A few months ago, Johnny Mac was driving around the city, thinking about ending his life.

Johnny didn’t know if he could get up one more time. Growing up in Inverness, Cape Breton, he had to be tough. Bullied as a child, he began boxing in his teens, hoping to lose some weight and learn to defend himself. He turned out to have a knack for the sport. Johnny dreamed about boxing professionally some day, but it seemed like life had other plans for him.

When Johnny told people he wanted to be a professional boxer, they told him he’d never make it as a pro, that it would never happen, that he wasn’t good enough.

“And I kind of let them in, and they got to me, and I got depressed. I kind of let myself down, and I let my trainer down,” says Johnny.

Johnny fell in with the wrong crowd, and turned away from his dreams. He talks about those years as “losing his way,” a shorthand for long years of pain, and hopelessness, and shame about himself.

“Life has a way of kicking you down,” Johnny tells me as we sit in Alexandria’s Pizza, across from the boxing gym where he is training for his first pro fight on June 15.

Johnny looks the part of a blue collar boxer. He’s tattooed, wiry, a super welter weight fighter. Talking about his life and his struggles doesn’t come naturally to him; he’s used to putting his emotions into the ring.

I made some bad life choices, fell into drugs. I was a paramedic for a while and I was diagnosed with post-traumatic stress disorder. I fell into a bad depression and stuff. Just everyday personal problems.

Johnny doesn’t like to speak too much about the past. Sitting in the pizza shop, he’s quiet but confident. When we talk about fighting, he has the swagger you’d expect from a boxer. It’s a long way from where he was before he found his way back to the gym.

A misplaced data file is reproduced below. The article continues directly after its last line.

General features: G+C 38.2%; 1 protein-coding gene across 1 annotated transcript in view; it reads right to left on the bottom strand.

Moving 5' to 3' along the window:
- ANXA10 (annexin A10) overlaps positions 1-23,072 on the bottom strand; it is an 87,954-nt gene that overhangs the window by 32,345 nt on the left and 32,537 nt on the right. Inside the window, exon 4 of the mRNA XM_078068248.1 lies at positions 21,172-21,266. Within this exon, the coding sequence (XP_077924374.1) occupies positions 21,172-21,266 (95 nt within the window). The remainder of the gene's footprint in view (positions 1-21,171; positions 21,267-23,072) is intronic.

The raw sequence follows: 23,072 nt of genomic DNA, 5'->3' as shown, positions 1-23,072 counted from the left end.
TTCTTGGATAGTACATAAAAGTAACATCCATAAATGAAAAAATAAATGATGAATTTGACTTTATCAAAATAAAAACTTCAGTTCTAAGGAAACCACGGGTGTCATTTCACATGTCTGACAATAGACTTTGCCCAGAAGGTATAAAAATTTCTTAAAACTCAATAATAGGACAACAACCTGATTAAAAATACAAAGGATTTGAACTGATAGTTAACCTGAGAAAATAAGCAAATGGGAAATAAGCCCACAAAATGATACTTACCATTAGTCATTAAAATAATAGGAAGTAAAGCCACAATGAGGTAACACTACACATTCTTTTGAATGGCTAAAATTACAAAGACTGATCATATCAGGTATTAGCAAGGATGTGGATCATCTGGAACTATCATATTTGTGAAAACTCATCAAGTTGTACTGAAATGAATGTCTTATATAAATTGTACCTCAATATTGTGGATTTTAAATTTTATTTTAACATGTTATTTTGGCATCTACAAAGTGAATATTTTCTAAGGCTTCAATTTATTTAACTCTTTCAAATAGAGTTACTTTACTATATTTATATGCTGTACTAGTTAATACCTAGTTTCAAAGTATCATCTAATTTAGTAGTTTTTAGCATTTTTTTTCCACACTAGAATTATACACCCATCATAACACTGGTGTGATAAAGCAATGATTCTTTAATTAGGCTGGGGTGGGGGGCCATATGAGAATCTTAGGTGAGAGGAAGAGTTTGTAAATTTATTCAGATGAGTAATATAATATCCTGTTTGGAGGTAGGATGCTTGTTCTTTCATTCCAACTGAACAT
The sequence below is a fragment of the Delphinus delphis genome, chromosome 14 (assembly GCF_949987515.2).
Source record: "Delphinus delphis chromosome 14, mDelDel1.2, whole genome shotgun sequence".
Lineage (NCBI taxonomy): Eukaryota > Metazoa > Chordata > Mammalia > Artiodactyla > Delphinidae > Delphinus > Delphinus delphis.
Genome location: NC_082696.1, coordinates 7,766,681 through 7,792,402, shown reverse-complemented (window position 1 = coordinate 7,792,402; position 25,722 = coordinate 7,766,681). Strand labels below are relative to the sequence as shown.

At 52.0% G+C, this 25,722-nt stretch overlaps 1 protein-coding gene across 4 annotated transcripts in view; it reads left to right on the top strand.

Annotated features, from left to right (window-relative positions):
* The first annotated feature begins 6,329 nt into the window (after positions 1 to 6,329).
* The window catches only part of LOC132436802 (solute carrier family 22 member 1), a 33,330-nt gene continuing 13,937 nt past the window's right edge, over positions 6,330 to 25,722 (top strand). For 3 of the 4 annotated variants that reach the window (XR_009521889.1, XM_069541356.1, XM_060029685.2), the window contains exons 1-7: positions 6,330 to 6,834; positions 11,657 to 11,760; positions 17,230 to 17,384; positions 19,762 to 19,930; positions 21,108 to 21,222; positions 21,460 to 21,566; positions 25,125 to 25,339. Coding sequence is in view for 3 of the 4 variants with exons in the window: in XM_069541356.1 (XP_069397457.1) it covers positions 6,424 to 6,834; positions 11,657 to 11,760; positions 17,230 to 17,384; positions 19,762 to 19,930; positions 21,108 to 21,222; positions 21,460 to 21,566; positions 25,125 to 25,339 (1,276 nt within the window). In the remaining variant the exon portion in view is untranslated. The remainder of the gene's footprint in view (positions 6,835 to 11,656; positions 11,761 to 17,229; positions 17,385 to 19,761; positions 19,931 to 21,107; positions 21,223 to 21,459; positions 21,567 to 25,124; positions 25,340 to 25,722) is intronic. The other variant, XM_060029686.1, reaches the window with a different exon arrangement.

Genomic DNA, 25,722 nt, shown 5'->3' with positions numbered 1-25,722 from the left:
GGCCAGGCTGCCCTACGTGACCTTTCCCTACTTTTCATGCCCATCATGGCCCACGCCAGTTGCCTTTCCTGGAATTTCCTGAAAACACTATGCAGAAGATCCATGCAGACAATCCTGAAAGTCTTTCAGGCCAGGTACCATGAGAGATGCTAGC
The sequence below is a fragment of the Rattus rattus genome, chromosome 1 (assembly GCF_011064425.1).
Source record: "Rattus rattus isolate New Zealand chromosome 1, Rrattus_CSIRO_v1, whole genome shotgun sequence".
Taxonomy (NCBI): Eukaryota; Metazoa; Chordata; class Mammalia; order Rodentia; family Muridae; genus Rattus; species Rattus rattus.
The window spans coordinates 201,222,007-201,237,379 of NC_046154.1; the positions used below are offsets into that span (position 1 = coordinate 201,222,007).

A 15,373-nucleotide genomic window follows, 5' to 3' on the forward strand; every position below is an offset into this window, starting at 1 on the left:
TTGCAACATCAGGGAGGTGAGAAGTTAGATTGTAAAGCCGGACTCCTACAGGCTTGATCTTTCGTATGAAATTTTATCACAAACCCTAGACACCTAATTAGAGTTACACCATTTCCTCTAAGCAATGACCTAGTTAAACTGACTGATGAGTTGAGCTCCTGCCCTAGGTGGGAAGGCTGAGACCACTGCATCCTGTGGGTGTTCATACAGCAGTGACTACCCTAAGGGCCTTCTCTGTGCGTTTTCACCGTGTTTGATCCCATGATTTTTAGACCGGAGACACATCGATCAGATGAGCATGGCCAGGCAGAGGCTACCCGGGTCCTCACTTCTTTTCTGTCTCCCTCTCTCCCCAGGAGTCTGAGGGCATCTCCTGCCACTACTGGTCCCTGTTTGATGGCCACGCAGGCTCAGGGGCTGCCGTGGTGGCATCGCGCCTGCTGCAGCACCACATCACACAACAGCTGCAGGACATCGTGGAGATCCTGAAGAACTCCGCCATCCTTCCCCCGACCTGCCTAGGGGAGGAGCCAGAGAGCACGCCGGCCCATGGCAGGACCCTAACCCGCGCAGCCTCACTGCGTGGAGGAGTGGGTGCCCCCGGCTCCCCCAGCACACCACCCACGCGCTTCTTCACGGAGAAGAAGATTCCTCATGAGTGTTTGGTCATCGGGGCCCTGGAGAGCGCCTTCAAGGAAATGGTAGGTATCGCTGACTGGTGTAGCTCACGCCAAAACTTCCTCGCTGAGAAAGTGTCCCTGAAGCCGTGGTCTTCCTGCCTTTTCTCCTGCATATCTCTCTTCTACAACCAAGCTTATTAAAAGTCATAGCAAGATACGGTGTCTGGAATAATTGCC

I was on my last night. I was driving around the city for six hours contemplating the end. I was on my last legs. I just really didn’t want to be here anymore, and then I ended up running into Spryfield Gym.

I was looking in the window and Tyson looked out and told me to come in. And that’s how I got back into boxing. It basically saved me. 

I told them, I’m down, I think for the last time, and I don’t think I can get back up. And they turned to me and said, we’ll get you back up. And that’s what they’ve done since I’ve been here. 

Tyson is Tyson Cave, a professional boxer, and owner of the Spryfield Boxing Gym. Cave has had his own problems; it’s one reason he wanted to open a gym that anyone could come to. “I’m a product of this environment,” Cave tells me.

I opened up the gym about two years ago. We don’t charge any kid. Boxing saved my life from where I come from, so if we can save one kid it’s good for me.

Cave isn’t speaking empty words. What he saw in Johnny, he has seen in so many other young men, has fought in himself. This is what boxing has always been for so many people without resources, or without other supports. It’s therapy, healing, peer support, all rolled into one.